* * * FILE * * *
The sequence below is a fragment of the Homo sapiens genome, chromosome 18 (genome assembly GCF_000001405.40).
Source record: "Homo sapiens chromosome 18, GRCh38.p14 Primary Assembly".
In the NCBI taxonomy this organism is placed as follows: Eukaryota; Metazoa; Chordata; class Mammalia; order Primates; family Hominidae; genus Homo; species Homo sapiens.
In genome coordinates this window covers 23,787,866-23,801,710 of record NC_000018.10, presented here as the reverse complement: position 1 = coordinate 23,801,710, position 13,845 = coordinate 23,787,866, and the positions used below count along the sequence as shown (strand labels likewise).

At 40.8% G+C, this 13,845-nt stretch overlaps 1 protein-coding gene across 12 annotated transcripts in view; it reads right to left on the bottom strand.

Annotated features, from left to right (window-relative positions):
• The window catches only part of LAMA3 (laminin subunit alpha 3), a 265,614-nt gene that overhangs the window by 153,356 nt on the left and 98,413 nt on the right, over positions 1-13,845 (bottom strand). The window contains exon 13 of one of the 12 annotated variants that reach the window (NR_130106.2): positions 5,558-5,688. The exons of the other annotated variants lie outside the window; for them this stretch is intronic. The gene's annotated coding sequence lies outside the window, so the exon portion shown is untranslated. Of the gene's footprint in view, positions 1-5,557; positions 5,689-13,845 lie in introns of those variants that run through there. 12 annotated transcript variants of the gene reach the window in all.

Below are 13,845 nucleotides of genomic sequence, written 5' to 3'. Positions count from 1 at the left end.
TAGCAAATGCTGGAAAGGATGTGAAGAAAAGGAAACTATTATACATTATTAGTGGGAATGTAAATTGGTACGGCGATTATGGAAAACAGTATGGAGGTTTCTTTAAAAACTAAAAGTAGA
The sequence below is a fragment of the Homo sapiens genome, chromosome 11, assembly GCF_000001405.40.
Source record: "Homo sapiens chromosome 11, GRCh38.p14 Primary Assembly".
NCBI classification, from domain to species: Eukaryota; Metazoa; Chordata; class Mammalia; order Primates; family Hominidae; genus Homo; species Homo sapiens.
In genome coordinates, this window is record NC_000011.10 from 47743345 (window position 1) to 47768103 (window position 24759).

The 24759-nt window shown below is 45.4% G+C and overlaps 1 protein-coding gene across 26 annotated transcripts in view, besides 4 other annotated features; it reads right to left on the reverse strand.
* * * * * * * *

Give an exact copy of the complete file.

The sequence below is a fragment of the Homo sapiens genome, chromosome 18 (genome assembly GCF_000001405.40).
Source record: "Homo sapiens chromosome 18, GRCh38.p14 Primary Assembly".
In the NCBI taxonomy this organism is placed as follows: Eukaryota; Metazoa; Chordata; class Mammalia; order Primates; family Hominidae; genus Homo; species Homo sapiens.
In genome coordinates this window covers 23,787,866-23,801,710 of record NC_000018.10, presented here as the reverse complement: position 1 = coordinate 23,801,710, position 13,845 = coordinate 23,787,866, and the positions used below count along the sequence as shown (strand labels likewise).

At 40.8% G+C, this 13,845-nt stretch overlaps 1 protein-coding gene across 12 annotated transcripts in view; it reads right to left on the bottom strand.

Annotated features, from left to right (window-relative positions):
• The window catches only part of LAMA3 (laminin subunit alpha 3), a 265,614-nt gene that overhangs the window by 153,356 nt on the left and 98,413 nt on the right, over positions 1-13,845 (bottom strand). The window contains exon 13 of one of the 12 annotated variants that reach the window (NR_130106.2): positions 5,558-5,688. The exons of the other annotated variants lie outside the window; for them this stretch is intronic. The gene's annotated coding sequence lies outside the window, so the exon portion shown is untranslated. Of the gene's footprint in view, positions 1-5,557; positions 5,689-13,845 lie in introns of those variants that run through there. 12 annotated transcript variants of the gene reach the window in all.

Below are 13,845 nucleotides of genomic sequence, written 5' to 3'. Positions count from 1 at the left end.
TAGCAAATGCTGGAAAGGATGTGAAGAAAAGGAAACTATTATACATTATTAGTGGGAATGTAAATTGGTACGGCGATTATGGAAAACAGTATGGAGGTTTCTTTAAAAACTAAAAGTAGA
The sequence below is a fragment of the Homo sapiens genome, chromosome 11, assembly GCF_000001405.40.
Source record: "Homo sapiens chromosome 11, GRCh38.p14 Primary Assembly".
NCBI classification, from domain to species: Eukaryota; Metazoa; Chordata; class Mammalia; order Primates; family Hominidae; genus Homo; species Homo sapiens.
In genome coordinates, this window is record NC_000011.10 from 47743345 (window position 1) to 47768103 (window position 24759).

The 24759-nt window shown below is 45.4% G+C and overlaps 1 protein-coding gene across 26 annotated transcripts in view, besides 4 other annotated features; it reads right to left on the reverse strand.